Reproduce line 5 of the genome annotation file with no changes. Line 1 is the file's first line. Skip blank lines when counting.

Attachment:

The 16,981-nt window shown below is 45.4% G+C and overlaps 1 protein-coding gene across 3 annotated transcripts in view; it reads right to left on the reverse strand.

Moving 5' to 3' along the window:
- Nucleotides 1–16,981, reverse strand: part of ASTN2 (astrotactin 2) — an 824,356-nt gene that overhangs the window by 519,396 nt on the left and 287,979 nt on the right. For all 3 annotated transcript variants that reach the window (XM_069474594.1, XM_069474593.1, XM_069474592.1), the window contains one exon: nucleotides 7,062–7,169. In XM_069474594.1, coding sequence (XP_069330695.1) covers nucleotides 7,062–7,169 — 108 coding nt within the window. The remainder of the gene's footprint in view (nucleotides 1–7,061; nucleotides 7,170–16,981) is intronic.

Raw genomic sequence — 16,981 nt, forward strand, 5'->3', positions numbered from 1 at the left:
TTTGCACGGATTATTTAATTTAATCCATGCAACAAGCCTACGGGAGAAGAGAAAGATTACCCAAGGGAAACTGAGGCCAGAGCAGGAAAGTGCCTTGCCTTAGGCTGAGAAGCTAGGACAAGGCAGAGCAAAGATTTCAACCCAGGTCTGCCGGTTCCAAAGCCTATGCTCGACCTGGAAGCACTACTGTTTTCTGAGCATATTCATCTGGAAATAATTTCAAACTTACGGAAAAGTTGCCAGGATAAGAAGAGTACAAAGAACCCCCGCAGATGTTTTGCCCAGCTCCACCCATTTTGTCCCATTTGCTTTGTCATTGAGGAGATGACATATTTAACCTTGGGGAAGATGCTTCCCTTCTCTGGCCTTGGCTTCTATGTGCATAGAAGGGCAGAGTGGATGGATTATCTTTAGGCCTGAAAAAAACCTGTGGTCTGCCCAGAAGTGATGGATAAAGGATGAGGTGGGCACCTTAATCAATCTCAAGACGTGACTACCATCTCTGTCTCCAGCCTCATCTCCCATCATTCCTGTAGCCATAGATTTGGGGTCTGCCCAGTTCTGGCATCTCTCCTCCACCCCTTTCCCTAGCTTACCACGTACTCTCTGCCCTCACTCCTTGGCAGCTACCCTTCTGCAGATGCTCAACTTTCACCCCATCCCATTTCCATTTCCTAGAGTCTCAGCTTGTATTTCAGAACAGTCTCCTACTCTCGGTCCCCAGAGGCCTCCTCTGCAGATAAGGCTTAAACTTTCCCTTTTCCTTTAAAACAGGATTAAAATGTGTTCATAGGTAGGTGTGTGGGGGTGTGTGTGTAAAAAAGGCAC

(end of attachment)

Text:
TTTGCACGGATTATTTAATTTAATCCATGCAACAAGCCTACGGGAGAAGAGAAAGATTACCCAAGGGAAACTGAGGCCAGAGCAGGAAAGTGCCTTGCCTTAGGCTGAGAAGCTAGGACAAGGCAGAGCAAAGATTTCAACCCAGGTCTGCCGGTTCCAAAGCCTATGCTCGACCTGGAAGCACTACTGTTTTCTGAGCATATTCATCTGGAAATAATTTCAAACTTACGGAAAAGTTGCCAGGATAAGAAGAGTACAAAGAACCCCCGCAGATGTTTTGCCCAGCTCCACCCATTTTGTCCCATTTGCTTTGTCATTGAGGAGATGACATATTTAACCTTGGGGAAGATGCTTCCCTTCTCTGGCCTTGGCTTCTATGTGCATAGAAGGGCAGAGTGGATGGATTATCTTTAGGCCTGAAAAAAACCTGTGGTCTGCCCAGAAGTGATGGATAAAGGATGAGGTGGGCACCTTAATCAATCTCAAGACGTGACTACCATCTCTGTCTCCAGCCTCATCTCCCATCATTCCTGTAGCCATAGATTTGGGGTCTGCCCAGTTCTGGCATCTCTCCTCCACCCCTTTCCCTAGCTTACCACGTACTCTCTGCCCTCACTCCTTGGCAGCTACCCTTCTGCAGATGCTCAACTTTCACCCCATCCCATTTCCATTTCCTAGAGTCTCAGCTTGTATTTCAGAACAGTCTCCTACTCTCGGTCCCCAGAGGCCTCCTCTGCAGATAAGGCTTAAACTTTCCCTTTTCCTTTAAAACAGGATTAAAATGTGTTCATAGGTAGGTGTGTGGGGGTGTGTGTGTAAAAAAGGCAC